SW: Yes, as you observe or write about them, you change them inevitably.

AC: Your book made me reconsider image, that the equation is an image, too.

SW: The gendered human body can be a fascinating thing, manifested in modern dance, body arts, and pornography.

AC: A writer constructs gravity.

SW: Poetry mediates between parallel universes of the physical, personal, social, political, artistic, poetic, linguistic, philosophical. It is in and not in all of them. The poetic object/subject and poetic spacetime emerge from them.

AC: Like you Jarry uses equations (for the “surface of God” and other “imaginary solutions”). 

SW: I am obsessed now with the relationship between critique and lyric.

AC: I feel this, too.

SW: My favorite player lost in the semi-final. He got second Bronze in Men’s Single.

AC: Your pressing present?

SW: What are we when we are reading poetry? This is a great question. We are living to the fullest extent when we are reading great poetry, maybe even more than writing, which is a hard fight all the time.

AC: At tremendous speeds.

SW: I always feel I have to fight at least on two fronts at the same time.

AC: What are the attributes that make a table tennis player a favorite?

SW: That also speaks of the speaker in relation to characters and community and construction of the struggling subjectivity.

AC: T Square as the drafting instrument, Times Square, Tiananmen Square.

SW: I really like your formulation of imaginary present. By imaginary you mean the rejection of the actual, the construction of the alternative?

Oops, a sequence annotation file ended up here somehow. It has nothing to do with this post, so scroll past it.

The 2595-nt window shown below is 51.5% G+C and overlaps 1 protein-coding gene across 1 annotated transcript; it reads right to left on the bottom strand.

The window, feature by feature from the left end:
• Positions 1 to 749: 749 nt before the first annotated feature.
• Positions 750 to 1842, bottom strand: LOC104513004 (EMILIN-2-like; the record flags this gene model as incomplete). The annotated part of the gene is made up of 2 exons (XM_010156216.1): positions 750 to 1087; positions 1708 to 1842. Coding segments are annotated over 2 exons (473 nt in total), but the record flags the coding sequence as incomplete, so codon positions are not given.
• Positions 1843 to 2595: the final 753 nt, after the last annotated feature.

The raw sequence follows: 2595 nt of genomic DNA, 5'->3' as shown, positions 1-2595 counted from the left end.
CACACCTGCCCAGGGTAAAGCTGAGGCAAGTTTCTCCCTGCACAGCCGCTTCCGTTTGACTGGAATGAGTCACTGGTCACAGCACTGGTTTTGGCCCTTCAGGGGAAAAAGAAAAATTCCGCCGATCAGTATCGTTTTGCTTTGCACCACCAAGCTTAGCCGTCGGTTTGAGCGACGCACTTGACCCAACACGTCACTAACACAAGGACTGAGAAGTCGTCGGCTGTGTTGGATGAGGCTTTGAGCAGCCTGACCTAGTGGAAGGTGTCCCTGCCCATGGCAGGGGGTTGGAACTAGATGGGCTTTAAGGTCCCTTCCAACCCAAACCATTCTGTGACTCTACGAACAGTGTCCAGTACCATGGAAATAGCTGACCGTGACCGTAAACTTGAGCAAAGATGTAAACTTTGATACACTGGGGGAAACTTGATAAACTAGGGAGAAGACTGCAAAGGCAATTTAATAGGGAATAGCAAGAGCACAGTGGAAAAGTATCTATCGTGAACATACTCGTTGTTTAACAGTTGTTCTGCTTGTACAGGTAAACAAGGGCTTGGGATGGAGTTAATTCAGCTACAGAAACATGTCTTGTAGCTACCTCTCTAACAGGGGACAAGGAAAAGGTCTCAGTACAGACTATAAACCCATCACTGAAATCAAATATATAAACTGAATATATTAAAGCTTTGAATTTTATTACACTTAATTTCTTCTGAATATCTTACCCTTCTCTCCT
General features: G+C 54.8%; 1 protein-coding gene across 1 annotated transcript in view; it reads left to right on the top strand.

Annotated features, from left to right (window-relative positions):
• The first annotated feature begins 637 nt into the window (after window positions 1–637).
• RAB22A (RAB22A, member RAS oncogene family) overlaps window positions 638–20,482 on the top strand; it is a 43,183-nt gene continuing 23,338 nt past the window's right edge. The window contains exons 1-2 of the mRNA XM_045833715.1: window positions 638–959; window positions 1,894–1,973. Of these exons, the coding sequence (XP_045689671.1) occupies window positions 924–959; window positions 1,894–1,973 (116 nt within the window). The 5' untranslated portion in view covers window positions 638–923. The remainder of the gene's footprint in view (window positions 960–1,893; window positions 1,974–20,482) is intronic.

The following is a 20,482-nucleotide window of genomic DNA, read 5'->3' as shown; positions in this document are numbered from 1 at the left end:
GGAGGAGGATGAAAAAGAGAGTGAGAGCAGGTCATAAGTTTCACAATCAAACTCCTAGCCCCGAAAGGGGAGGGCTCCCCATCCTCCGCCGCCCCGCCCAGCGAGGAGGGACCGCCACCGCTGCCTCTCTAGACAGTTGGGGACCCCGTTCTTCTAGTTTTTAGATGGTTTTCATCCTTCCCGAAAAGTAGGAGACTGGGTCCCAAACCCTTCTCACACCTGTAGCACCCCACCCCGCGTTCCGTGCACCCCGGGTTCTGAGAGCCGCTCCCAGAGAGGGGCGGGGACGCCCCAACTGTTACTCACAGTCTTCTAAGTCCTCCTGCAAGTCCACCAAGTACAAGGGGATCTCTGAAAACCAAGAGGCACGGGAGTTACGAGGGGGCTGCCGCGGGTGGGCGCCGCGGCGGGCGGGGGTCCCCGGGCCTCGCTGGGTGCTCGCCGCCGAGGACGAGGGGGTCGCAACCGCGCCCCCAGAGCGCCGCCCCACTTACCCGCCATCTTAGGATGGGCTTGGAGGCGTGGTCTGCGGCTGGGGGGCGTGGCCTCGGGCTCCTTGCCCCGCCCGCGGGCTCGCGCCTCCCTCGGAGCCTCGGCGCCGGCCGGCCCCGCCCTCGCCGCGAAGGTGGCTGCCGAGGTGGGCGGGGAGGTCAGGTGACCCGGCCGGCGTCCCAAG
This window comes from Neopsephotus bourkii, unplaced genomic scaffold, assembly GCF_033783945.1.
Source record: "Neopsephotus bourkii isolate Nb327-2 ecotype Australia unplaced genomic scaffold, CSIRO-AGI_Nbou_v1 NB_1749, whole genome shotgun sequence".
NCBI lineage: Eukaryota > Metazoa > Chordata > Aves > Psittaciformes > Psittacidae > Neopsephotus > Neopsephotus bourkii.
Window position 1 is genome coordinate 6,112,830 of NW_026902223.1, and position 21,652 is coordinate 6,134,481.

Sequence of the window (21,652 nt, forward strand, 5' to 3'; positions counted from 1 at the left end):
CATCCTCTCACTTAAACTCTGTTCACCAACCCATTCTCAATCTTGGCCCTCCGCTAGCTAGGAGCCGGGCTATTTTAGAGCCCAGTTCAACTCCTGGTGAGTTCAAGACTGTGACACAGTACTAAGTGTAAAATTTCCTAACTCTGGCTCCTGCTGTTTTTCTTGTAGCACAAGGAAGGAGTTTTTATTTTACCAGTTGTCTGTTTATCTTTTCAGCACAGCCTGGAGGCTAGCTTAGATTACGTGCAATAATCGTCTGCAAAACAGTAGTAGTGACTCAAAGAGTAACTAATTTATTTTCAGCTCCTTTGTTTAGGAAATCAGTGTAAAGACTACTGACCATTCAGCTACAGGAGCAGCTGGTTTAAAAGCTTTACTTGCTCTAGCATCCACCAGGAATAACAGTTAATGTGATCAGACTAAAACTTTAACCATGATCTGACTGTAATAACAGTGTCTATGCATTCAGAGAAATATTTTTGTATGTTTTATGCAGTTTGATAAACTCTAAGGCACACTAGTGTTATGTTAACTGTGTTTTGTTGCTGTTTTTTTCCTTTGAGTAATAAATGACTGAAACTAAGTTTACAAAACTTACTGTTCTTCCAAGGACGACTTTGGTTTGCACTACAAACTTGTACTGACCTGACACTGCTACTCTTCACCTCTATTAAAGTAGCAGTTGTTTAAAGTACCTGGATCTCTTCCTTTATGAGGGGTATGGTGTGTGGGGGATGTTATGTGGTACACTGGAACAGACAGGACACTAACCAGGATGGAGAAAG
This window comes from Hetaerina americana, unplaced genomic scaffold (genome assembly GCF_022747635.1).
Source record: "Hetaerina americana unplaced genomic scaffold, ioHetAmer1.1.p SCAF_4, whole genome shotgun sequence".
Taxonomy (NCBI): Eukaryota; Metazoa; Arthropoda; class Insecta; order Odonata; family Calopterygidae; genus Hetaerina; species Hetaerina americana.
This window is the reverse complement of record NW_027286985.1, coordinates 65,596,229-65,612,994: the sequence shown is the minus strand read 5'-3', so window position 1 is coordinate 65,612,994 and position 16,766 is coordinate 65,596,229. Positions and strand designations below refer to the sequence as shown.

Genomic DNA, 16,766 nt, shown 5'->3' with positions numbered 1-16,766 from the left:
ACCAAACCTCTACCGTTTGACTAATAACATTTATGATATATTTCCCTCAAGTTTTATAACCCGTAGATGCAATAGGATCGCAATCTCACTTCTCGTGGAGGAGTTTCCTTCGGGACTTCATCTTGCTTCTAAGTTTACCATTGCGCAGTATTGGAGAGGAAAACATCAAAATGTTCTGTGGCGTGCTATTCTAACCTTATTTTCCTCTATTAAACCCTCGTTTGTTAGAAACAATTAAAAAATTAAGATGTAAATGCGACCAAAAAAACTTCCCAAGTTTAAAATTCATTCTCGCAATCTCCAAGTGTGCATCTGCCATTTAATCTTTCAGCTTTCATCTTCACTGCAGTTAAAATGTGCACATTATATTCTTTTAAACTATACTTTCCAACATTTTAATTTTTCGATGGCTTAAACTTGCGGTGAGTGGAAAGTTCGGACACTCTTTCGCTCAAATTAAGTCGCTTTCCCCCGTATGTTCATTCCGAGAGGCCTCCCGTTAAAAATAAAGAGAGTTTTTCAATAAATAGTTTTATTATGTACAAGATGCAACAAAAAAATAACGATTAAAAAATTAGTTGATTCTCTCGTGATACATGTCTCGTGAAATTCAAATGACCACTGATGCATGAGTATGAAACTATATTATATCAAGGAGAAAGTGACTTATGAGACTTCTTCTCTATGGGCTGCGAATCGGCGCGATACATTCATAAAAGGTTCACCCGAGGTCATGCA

AC: I have a friend whose grandfather was a world champion in table tennis.

SW: How does quantum mechanics work at the center of a black hole? How does an individual poet function and act in the center of an unprecedented empire?

AC: One entry is metaphor.

SW: My question is, how can we change or effect changes of the actual? 

AC: Especially matter appearing in multiple states of space and time simultaneously.

SW: So not exactly an epistemological foil.

AC: Like the text’s body politic?

SW: I certainly like your idea of invisible community.

AC: The students read your book.

SW: Anything predictable is a failure.

AC: [note/for later: how does table tennis relate to light speeds like a Cubist painting or Stein/object? isn’t spacetime curved? look up.]

SW: As I wrote somewhere in the book, Something didn’t really happen unless we can write about it. Happening is not just an instant in the historical sense but an infinite process/period for us to bear all its consequences (and causes). And this process constitutes our subjectivity. Think about our first love. Think about our lost love.

AC: Speed and time. She/he identity (te). 

SW: Writing seems to be the best way if not the only way to know it. Not just “an aid to memory.”

AC: But I am also interested in the hard science. 

SW: Technically it’s speed and accuracy. 

AC: You say the inventor of the word “quark” came up with the spelling from Finnegans Wake.

SW: At the highest level, table tennis is about the quickness and strength of the mind, but a well-trained and fit body is a prerequisite.

AC: A student talked about wanting to communicate and called it “reclamation.”

SW: Poems can definitely be constructed based on forms of nanotechnology.

AC: How can narration be conceptualized in the higher dimensions of the multiverse?

SW: Does a poem have a supermassive black hole? This is work-in-progress.